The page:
Seal pup tourists on Norfolk coast 'chaotic for roads'

Media playback is unsupported on your device
Media captionVolunteers do their best to keep visitors from the pups and their mothers

Almost 30,000 people visiting a Norfolk beach in the past three months to see hundreds of newborn seal pups have caused "parking chaos", a warden said.

Peter Anstell, chair of the Friends of Horsey Seals (FHS), said the "phenomenal" number of pups had turned Horsey into a tourist attraction.

Volunteers from FHS are attempting to keep visitors from disturbing the record 600 pups on the beach.

Norfolk Police has advised people to stay away because of traffic problems.

Grey seals begin arriving at Horsey beach in November, give birth over the coming months, and suckle their young before leaving in late January or February.

In the past decade, the number of seals born on the beach has risen from about six to about 600 this season, which Mr Anstell described as "a bit of a phenomenon".

"Visitor numbers is a real issue for local people," he said.

"On peak days such as Boxing Day and New Year's Day, people descended on Horsey in their hundreds, if not thousands. It is chaotic for parking in a place not designed for this many visitors."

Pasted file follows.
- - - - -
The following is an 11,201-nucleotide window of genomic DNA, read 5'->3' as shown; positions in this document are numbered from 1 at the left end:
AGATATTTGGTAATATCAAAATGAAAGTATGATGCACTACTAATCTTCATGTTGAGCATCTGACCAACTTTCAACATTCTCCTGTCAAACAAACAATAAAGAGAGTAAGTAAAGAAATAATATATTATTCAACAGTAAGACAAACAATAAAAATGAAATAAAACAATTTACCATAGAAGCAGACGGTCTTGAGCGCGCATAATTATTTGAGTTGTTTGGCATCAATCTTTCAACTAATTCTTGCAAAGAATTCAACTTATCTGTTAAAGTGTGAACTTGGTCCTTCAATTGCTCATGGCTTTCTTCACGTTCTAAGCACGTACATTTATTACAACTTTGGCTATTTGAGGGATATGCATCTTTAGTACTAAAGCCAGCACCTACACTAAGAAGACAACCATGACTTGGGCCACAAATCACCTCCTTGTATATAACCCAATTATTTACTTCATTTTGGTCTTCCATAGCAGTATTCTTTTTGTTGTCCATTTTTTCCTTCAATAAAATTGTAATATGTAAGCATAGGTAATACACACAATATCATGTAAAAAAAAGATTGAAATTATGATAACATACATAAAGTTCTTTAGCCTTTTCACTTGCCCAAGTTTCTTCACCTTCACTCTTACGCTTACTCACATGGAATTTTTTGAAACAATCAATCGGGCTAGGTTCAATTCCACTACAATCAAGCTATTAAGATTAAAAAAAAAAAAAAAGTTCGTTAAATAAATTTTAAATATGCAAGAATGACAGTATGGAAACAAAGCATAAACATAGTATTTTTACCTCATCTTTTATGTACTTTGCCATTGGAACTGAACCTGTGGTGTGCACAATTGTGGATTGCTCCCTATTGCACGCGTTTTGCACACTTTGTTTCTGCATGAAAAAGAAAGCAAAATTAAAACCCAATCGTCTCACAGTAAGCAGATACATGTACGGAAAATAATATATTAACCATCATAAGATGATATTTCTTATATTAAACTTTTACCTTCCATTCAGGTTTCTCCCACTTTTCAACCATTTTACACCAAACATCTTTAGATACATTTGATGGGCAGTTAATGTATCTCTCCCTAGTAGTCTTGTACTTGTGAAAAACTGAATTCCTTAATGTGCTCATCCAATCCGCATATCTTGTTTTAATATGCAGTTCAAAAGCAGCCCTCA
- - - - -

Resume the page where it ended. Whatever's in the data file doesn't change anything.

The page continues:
He said he was unsure why thousands of seals chose to come ashore at Horsey, but added: "They would want a solid and stable beach on which to give birth and Horsey is good for that.

"It's got a wide expanse of sand and dunes, which give them some protection from the weather and very high tides."

Mr Anstell said the seal pups would be suckled for about three weeks, during which time they would put on about 2kg (4.5lb) a day.

"The mother then leaves them alone on the beach for another three weeks. That's when they're at their most susceptible.

"If they wander into another seal's territory, they will be attacked."

Mr Anstell said until a year ago, the seals were monitored by Natural England, but following funding cuts FHS was asked to take on the task of counting the seals and keeping them safe.

More on this story

Related Internet links

The BBC is not responsible for the content of external Internet sites